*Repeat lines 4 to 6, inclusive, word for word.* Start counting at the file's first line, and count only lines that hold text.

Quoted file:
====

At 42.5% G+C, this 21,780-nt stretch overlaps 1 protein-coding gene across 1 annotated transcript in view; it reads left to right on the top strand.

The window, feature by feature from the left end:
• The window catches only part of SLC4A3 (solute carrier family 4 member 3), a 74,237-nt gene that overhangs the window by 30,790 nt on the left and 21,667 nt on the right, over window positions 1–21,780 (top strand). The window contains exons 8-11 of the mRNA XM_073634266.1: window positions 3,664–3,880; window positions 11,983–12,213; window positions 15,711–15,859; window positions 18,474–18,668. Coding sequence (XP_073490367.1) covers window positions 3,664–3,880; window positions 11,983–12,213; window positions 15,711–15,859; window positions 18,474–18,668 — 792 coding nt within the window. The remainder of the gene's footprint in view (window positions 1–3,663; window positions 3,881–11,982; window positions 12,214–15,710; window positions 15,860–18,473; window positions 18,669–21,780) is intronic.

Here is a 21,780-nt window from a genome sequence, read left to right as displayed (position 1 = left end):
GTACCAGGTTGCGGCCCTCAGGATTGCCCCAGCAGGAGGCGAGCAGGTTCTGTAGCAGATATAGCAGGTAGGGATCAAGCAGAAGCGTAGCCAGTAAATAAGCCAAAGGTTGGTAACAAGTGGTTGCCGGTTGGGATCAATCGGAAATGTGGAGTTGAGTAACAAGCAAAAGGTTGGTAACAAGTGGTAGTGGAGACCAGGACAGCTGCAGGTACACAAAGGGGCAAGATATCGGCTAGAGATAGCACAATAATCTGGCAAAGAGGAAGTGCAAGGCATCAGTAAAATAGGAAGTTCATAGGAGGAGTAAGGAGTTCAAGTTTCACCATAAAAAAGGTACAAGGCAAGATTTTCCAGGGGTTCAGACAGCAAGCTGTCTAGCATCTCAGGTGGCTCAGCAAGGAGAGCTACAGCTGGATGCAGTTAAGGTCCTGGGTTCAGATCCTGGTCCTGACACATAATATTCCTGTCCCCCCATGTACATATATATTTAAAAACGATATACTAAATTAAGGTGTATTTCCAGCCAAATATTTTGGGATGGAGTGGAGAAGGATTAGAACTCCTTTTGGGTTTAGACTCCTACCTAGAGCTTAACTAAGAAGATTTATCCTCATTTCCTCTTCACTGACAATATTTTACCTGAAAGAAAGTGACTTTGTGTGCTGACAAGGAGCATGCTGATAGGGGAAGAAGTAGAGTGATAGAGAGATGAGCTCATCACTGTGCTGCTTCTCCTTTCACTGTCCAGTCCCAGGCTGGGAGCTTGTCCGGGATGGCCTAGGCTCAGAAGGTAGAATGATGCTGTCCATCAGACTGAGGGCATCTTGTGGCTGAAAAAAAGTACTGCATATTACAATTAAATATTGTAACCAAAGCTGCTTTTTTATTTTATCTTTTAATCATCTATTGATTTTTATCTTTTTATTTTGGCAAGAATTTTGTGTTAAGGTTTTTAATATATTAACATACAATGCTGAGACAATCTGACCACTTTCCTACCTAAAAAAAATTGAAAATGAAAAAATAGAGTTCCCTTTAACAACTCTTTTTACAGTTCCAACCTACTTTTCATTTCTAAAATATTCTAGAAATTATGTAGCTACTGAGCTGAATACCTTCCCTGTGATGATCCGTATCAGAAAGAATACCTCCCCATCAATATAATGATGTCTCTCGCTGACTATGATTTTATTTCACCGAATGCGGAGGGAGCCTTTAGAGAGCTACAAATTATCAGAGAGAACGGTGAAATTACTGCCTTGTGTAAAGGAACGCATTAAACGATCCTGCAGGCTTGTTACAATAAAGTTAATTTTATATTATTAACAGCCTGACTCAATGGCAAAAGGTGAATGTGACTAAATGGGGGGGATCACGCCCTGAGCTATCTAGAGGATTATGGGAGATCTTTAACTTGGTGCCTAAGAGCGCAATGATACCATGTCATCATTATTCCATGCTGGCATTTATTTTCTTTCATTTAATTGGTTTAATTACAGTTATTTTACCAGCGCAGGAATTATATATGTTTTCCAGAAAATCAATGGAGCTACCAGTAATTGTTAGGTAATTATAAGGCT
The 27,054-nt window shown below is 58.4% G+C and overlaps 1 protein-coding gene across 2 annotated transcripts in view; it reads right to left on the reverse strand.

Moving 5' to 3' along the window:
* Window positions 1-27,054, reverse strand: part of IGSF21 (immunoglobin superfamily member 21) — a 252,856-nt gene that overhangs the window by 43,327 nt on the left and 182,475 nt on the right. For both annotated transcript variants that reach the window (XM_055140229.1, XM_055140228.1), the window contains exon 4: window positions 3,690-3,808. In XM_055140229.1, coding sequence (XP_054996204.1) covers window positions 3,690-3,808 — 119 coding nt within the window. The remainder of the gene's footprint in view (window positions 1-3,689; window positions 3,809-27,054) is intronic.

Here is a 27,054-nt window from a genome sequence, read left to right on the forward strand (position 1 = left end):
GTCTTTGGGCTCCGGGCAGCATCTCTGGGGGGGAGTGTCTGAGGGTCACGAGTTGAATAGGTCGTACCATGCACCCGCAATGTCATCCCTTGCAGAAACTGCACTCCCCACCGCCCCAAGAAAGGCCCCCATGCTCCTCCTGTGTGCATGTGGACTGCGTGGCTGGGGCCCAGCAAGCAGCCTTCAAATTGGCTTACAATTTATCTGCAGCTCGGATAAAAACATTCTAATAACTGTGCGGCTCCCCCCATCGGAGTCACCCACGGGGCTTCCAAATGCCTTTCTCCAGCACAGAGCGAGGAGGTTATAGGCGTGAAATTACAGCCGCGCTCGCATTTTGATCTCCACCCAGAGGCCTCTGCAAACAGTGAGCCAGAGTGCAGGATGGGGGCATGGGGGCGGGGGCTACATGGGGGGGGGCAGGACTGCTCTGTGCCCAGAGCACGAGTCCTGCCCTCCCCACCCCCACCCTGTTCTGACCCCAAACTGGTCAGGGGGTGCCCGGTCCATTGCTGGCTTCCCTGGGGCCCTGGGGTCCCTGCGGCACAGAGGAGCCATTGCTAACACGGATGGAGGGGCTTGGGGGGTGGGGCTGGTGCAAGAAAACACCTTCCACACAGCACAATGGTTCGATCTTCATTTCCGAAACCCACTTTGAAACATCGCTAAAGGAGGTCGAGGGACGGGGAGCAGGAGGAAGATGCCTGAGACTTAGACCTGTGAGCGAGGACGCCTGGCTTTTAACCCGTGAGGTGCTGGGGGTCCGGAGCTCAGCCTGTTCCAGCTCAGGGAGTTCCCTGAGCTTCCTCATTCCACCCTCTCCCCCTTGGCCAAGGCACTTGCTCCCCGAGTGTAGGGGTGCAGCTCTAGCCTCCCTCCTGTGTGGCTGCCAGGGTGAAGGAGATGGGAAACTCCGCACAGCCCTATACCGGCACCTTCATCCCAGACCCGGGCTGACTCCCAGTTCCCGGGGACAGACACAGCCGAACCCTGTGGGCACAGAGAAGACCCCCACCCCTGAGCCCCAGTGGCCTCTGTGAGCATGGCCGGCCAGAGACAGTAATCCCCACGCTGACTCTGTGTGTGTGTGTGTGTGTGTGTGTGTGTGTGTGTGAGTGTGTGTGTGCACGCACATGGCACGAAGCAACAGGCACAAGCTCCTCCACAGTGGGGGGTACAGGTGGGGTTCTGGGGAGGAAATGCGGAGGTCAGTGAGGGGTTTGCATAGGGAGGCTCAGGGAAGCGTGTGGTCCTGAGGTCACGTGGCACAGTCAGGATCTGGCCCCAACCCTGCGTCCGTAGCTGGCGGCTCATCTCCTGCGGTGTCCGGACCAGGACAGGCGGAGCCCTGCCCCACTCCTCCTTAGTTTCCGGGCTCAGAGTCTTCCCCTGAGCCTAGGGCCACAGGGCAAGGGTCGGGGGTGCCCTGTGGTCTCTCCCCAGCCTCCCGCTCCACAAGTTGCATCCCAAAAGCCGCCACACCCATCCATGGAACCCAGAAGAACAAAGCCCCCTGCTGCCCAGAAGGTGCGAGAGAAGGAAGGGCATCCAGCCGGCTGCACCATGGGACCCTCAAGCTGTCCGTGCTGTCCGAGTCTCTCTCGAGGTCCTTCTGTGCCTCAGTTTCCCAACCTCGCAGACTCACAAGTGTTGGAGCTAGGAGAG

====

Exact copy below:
Here is a 21,780-nt window from a genome sequence, read left to right as displayed (position 1 = left end):
GTACCAGGTTGCGGCCCTCAGGATTGCCCCAGCAGGAGGCGAGCAGGTTCTGTAGCAGATATAGCAGGTAGGGATCAAGCAGAAGCGTAGCCAGTAAATAAGCCAAAGGTTGGTAACAAGTGGTTGCCGGTTGGGATCAATCGGAAATGTGGAGTTGAGTAACAAGCAAAAGGTTGGTAACAAGTGGTAGTGGAGACCAGGACAGCTGCAGGTACACAAAGGGGCAAGATATCGGCTAGAGATAGCACAATAATCTGGCAAAGAGGAAGTGCAAGGCATCAGTAAAATAGGAAGTTCATAGGAGGAGTAAGGAGTTCAAGTTTCACCATAAAAAAGGTACAAGGCAAGATTTTCCAGGGGTTCAGACAGCAAGCTGTCTAGCATCTCAGGTGGCTCAGCAAGGAGAGCTACAGCTGGATGCAGTTAAGGTCCTGGGTTCAGATCCTGGTCCTGACACATAATATTCCTGTCCCCCCATGTACATATATATTTAAAAACGATATACTAAATTAAGGTGTATTTCCAGCCAAATATTTTGGGATGGAGTGGAGAAGGATTAGAACTCCTTTTGGGTTTAGACTCCTACCTAGAGCTTAACTAAGAAGATTTATCCTCATTTCCTCTTCACTGACAATATTTTACCTGAAAGAAAGTGACTTTGTGTGCTGACAAGGAGCATGCTGATAGGGGAAGAAGTAGAGTGATAGAGAGATGAGCTCATCACTGTGCTGCTTCTCCTTTCACTGTCCAGTCCCAGGCTGGGAGCTTGTCCGGGATGGCCTAGGCTCAGAAGGTAGAATGATGCTGTCCATCAGACTGAGGGCATCTTGTGGCTGAAAAAAAGTACTGCATATTACAATTAAATATTGTAACCAAAGCTGCTTTTTTATTTTATCTTTTAATCATCTATTGATTTTTATCTTTTTATTTTGGCAAGAATTTTGTGTTAAGGTTTTTAATATATTAACATACAATGCTGAGACAATCTGACCACTTTCCTACCTAAAAAAAATTGAAAATGAAAAAATAGAGTTCCCTTTAACAACTCTTTTTACAGTTCCAACCTACTTTTCATTTCTAAAATATTCTAGAAATTATGTAGCTACTGAGCTGAATACCTTCCCTGTGATGATCCGTATCAGAAAGAATACCTCCCCATCAATATAATGATGTCTCTCGCTGACTATGATTTTATTTCACCGAATGCGGAGGGAGCCTTTAGAGAGCTACAAATTATCAGAGAGAACGGTGAAATTACTGCCTTGTGTAAAGGAACGCATTAAACGATCCTGCAGGCTTGTTACAATAAAGTTAATTTTATATTATTAACAGCCTGACTCAATGGCAAAAGGTGAATGTGACTAAATGGGGGGGATCACGCCCTGAGCTATCTAGAGGATTATGGGAGATCTTTAACTTGGTGCCTAAGAGCGCAATGATACCATGTCATCATTATTCCATGCTGGCATTTATTTTCTTTCATTTAATTGGTTTAATTACAGTTATTTTACCAGCGCAGGAATTATATATGTTTTCCAGAAAATCAATGGAGCTACCAGTAATTGTTAGGTAATTATAAGGCT
The 27,054-nt window shown below is 58.4% G+C and overlaps 1 protein-coding gene across 2 annotated transcripts in view; it reads right to left on the reverse strand.